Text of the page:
Lee, a Cambridge-educated lawyer, is widely credited with building Singapore into one of the world’s wealthiest nations on a per capita basis with a strong, pervasive role for the state and little patience for dissent.

    He co-founded the People’s Action Party (PAP), which has ruled Singapore since 1959 and led the newly born country when it was separated from Malaysia in 1965.

    Singapore’s founding father also hailed for diplomatic pragmatism and for inspiring Beijing’s reform, opening-up

    In Beijing’s eyes, Lee Kuan Yew, the late founding father and leader of Singapore, was not only “an old friend of the Chinese people”, but also “the founder of China-Singapore relations”, according to China’s previous official news releases about his visits.

    Bilateral, top-level interactions were pioneered by Lee 14 years ahead of the establishment of the two nations’ diplomatic relations in 1990.

    Chinese media estimated that he had been to China more than 20 times, and he was known for his good personal relations with China’s top figures, especially former leader Deng Xiaoping.

    Zhang Jiuhuan, the Chinese ambassador to Singapore from 2000 to 2004, noted that “it was a rare case” at the time that a foreign prime minister would visit China, as Lee did in 1976, in the absence of diplomatic relations between the two nations. Deng then paid back the visit, going to Singapore in 1978, in what Zhang described as a sensational trip.

    Lee was a man “with thoughts free from orthodoxy”, and his pragmatism in diplomacy made Singapore a pioneer among Southeast Asia nations in harvesting large-scale trade, economic cooperation and talent exchanges with China, Zhang said.

    However, Lee’s intimacy with China since 1976 goes way beyond his remarkable record of handshakes with most of China’s top leaders, including Mao Zedong and Deng.

    Those who witnessed history unfold, as well as other observers, hailed the Singaporean statesman’s efforts in inspiring China’s reforms and opening-up.

    Jin Canrong, a professor of international relations at Renmin University of China in Beijing, noted that Lee’s No 1 contribution to China was his efforts in “sharing Singapore’s successful experience in governance”, adding that “China has benefited a lot” from this.

    The China-Singapore Suzhou Industrial Park, inaugurated in February 1994 in Jiangsu province in East China, was proposed by Lee, who even went to the city in 1992 to inspect the site for the park.

    Now, with the park serving as a role model for China’s economic cooperation with foreign countries, more such industrial parks hosted or co-hosted by China have been established domestically and abroad.

    Additionally, because of Lee’s advocacy for sharing his country’s inspiring philosophy of governance with China, Singapore has served as a de facto, inspirational training center for visiting Chinese officials.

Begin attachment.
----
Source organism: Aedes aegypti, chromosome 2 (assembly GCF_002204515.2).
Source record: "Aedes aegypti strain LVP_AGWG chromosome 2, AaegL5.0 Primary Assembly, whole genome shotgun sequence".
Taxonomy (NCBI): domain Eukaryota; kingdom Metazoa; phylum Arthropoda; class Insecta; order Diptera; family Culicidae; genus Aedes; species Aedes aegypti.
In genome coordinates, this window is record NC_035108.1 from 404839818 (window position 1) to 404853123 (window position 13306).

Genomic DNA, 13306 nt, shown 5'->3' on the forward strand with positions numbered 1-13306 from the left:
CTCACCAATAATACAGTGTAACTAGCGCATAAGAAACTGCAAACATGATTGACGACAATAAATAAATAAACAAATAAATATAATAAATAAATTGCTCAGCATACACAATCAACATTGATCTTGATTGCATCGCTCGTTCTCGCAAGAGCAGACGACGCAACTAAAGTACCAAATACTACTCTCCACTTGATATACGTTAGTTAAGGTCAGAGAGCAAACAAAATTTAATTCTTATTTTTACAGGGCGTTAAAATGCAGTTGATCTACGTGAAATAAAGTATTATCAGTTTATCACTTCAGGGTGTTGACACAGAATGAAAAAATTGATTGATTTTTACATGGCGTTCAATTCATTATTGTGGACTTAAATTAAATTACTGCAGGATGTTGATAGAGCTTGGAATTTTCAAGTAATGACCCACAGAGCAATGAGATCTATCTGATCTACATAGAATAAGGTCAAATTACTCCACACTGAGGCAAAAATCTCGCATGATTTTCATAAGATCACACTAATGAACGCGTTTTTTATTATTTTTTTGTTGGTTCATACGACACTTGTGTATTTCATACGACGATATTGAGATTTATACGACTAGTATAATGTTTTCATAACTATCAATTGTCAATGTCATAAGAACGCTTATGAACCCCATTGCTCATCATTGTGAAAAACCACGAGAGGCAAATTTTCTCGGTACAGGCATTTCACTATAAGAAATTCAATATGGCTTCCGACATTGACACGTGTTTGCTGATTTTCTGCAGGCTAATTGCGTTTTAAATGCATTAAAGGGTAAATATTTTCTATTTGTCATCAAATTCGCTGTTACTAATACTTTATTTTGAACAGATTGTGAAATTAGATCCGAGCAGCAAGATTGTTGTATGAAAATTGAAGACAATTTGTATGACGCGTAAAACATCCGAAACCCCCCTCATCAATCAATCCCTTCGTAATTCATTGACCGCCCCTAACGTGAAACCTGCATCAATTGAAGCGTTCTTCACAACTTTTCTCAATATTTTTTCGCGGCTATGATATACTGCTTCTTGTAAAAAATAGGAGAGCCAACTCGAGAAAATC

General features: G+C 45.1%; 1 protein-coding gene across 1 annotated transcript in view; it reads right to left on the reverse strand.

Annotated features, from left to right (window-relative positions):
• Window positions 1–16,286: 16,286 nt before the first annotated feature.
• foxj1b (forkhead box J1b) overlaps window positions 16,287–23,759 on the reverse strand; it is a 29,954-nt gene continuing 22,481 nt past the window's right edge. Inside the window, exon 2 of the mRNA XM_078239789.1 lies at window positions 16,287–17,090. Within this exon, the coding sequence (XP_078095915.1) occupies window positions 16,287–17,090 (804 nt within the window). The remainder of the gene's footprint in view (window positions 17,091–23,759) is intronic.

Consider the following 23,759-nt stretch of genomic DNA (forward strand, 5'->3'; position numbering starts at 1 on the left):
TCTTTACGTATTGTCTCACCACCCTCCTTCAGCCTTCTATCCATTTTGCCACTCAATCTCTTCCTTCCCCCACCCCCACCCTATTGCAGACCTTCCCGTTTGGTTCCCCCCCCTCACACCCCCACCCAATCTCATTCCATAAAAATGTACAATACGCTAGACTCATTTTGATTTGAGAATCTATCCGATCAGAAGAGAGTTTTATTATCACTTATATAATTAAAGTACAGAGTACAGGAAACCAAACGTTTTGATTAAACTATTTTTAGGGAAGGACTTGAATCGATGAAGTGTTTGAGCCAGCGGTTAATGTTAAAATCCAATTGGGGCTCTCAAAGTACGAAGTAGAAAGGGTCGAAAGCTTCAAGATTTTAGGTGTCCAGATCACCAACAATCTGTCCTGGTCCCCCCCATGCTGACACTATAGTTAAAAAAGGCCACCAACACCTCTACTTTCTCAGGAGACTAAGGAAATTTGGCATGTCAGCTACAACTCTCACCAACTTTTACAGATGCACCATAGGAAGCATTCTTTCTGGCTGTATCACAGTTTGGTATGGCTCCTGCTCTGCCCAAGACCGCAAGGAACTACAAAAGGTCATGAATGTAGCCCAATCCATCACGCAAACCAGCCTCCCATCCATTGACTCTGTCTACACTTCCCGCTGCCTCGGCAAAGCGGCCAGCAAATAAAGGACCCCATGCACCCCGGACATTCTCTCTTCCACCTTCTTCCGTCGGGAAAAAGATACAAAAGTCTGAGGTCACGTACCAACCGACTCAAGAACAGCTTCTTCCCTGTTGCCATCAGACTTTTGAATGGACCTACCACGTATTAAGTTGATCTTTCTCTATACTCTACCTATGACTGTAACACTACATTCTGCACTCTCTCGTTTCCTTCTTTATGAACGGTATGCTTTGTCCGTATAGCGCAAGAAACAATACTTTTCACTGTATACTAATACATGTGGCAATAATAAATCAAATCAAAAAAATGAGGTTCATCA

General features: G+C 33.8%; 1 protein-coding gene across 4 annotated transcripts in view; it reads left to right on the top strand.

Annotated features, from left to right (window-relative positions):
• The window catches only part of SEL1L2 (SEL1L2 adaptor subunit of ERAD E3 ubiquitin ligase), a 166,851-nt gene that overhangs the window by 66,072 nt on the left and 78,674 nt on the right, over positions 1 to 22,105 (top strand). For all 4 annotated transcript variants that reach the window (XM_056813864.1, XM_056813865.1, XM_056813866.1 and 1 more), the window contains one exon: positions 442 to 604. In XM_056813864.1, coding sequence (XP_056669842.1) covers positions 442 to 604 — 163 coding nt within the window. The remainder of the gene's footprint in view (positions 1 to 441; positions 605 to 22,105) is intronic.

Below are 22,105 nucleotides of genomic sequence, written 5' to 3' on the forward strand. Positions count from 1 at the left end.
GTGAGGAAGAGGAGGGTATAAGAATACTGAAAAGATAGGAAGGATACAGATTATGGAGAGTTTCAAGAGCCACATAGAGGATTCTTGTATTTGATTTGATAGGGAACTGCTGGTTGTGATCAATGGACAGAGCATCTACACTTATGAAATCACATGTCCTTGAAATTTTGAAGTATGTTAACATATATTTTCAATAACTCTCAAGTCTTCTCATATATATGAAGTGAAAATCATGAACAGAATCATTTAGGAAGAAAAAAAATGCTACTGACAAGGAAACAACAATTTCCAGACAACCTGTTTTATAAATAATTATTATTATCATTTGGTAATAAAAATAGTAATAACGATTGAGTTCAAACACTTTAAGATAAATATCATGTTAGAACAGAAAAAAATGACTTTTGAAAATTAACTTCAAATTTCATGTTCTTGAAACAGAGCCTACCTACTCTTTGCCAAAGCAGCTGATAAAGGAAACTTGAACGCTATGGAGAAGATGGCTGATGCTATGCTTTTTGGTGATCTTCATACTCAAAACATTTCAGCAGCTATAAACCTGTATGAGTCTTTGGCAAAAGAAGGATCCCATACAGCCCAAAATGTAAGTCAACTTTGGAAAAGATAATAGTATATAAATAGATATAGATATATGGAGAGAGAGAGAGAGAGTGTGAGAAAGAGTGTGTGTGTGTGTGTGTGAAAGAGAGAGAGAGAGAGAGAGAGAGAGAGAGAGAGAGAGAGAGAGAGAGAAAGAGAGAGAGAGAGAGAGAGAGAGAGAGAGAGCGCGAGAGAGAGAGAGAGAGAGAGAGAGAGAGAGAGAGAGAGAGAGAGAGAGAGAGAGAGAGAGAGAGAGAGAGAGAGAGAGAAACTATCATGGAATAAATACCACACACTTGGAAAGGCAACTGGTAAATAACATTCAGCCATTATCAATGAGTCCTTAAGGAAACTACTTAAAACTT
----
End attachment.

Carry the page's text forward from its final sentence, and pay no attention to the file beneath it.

Singapore former PM Lee Kuan Yew passes away Then vice-president Xi Jinping, right, meets Singapore’s former prime minister, Lee Kuan Yew, at the Great Hall of the People in Beijing, in this May 23, 2011, file photo. [Photo by Xu Jingxing/Asianewsphoto]

    In 2011, Xi Jinping, then China’s vice-president, told Lee that “tens of thousands of Chinese officials at various ranks have been to Singapore for visiting and studying”, and “this has played an important role in promoting bilateral relations and China’s construction for modernization”.

    Even during his last few China visits, Lee often expounded when meeting with Chinese leaders on nurturing talent and the need for further promoting people-to-people exchanges.

    Jin, the Renmin University professor, recalled his encounter with Lee in 2007 at a symposium in Singapore, in which Lee displayed his admiration for Deng Xiaoping.

    “Lee was asked by a visiting scholar from China for advice on China’s future reform and opening-up,” said Jin. “Lee said, ‘You have Mr. Deng Xiaoping already. He is way better than me. Just follow him!'”

    In addition to his identity as a frequent visitor to China and guest of Beijing, he was internationally known as an insightful observer of China-related affairs who was often sought out for advice.

    His books, articles and comments on China’s evolving role in regional and global contexts — either positive or negative, in the eyes of ordinary readers — often put him in the media spotlight.

    Some observers have regarded him as a bridge that connected China and the rest of the world, while others described him as a mirror that reflected “how China looks in the eyes of the region and other parts of the world”.

    “Generally, China pays respect to him,” professor Jin said. “The two sides may differ in some issues, because Singapore is another country, after all. … It was perfectly natural for Lee to act out of national interests and deliver some differing opinions.”

    Zhang, the veteran diplomat, said Lee was a man known for his “nonstop pursuit of new knowledge”. Lee always learned new skills and kept pace with the changing world, including his Internet interactions with ordinary people and his fluency in the Chinese language, Zhang added.

    “Why have people always paid great attention to his insights and referred to him for advice on hot spot issues around the world? Because he often saw what people could not see,” the former ambassador said.

    Singapore former PM Lee Kuan Yew passes away Lee Kuan Yew at the Great Hall of the People in Beijing, in this May 23, 2011, file photo. [Photo by Xu Jingxing/Asianewsphoto]


    Lee Luan Yew’s Chinese connections

    Lee Kuan Yew, Singapore’s former Prime Minister, is one of the few world leaders who have met with China’s five top leaders. Lee has visited China as many as 33 times since his first visit in 1976.